Liverpool on road to glory
Liverpool's fans cornered a small plot inside Upton Park and announced they were going to win the league - it sounded like a medium term forecast as opposed to an expectation of imminent success.
Manchester United have it in their power to equal Liverpool's 18 titles inside the next fortnight unless the small repetitions of pressure applied by Rafael Benitez's maturing team add up to an unlikely Old Trafford collapse.
It was, however, easy to see why optimism rolled off the visitors' section in the form of song as Liverpool made light of a potentially hazardous fixture and turned it into a routine victory.
The words may read like sacrilege when set against Anfield's old bootroom philosophies, but if Liverpool do finish second, and that is still an if, then they can take huge pride and satisfaction from this season.
Liverpool's pursuit of Manchester United has been transformed from dogged to thrilling from the moment they won 4-1 at Old Trafford on 14 March.
And there was never a time when they looked like driving off down Green Street with anything less than three points once Steven Gerrard gave them a second minute lead.
Benitez was every inch the man who was on to something good as he sat relaxed and smiling at Upton Park after the game, insisting he will be calmness itself spending Sunday with his family and watching United meet Manchester City at Old Trafford.
Liverpool had at least given United food for thought - although even in victory and still harbouring the possibility of a title triumph, Benitez himself was forced to chew on some unpalatable statistics.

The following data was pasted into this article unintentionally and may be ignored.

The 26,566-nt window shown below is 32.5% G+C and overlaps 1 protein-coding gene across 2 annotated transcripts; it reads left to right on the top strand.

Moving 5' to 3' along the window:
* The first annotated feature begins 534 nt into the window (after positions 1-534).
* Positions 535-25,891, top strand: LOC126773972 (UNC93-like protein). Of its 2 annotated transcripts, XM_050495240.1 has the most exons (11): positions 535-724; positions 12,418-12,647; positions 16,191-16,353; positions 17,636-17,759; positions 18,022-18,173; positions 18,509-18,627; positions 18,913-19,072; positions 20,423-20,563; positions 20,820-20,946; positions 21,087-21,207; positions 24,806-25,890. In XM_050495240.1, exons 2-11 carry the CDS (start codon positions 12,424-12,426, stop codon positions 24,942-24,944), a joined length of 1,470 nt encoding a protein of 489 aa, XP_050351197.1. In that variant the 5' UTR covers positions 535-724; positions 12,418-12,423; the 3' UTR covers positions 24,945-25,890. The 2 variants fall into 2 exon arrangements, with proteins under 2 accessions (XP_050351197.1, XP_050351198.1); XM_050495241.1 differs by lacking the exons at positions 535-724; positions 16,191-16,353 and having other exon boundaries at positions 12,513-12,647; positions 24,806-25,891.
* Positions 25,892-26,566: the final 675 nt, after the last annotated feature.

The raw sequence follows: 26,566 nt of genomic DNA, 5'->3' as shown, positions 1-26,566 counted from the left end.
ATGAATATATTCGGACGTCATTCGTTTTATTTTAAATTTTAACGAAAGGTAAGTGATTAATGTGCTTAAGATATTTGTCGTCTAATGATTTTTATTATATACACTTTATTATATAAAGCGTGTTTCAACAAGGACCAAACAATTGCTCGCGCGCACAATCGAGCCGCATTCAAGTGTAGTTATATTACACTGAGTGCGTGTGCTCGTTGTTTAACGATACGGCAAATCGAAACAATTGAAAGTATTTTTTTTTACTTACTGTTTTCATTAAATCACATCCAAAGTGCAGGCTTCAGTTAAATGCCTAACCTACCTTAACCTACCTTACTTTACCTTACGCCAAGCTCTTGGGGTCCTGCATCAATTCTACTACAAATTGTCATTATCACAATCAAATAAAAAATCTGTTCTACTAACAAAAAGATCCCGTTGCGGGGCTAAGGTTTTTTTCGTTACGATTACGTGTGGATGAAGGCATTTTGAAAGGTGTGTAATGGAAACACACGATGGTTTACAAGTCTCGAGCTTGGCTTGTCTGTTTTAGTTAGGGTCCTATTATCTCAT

He was reminded that Liverpool, with only two league defeats this season, could still finish second despite losing fewer games than Manchester United.
And there was also yet another reminder of that dip in Anfield form that cost them 14 points, something which will be pored over as the killer fact if Liverpool do fail to provoke a late United meltdown.
Another fact, one beyond the control of Liverpool or Benitez, was brought into sharp relief as Gerrard and Fernando Torres made the decisive contributions that established the platform for this win.
This world-class pair were starting only their 12th league game together this season, and I asked Benitez how much of a factor this had been, or could be, when the story of this season is written.
He knew its significance as he said: "We have scored a lot of goals from different players, but if we have Gerrard and Torres on the pitch the opposition is wondering who will score, Gerrard or Torres? It also helps the confidence of our players if they are on the pitch with them."
West Ham certainly knew they were on the pitch at Upton Park. Torres made Gerrard's opener and was fouled by Luis Boa Morte for the penalty which Liverpool's captain knocked in at the second time of asking following Robert Green's save.
Torres had left the pitch by the time Ryan Babel scored the third, but by then Liverpool had given yet another demonstration of the progression that deserves the feelgood factor currently surrounding this side.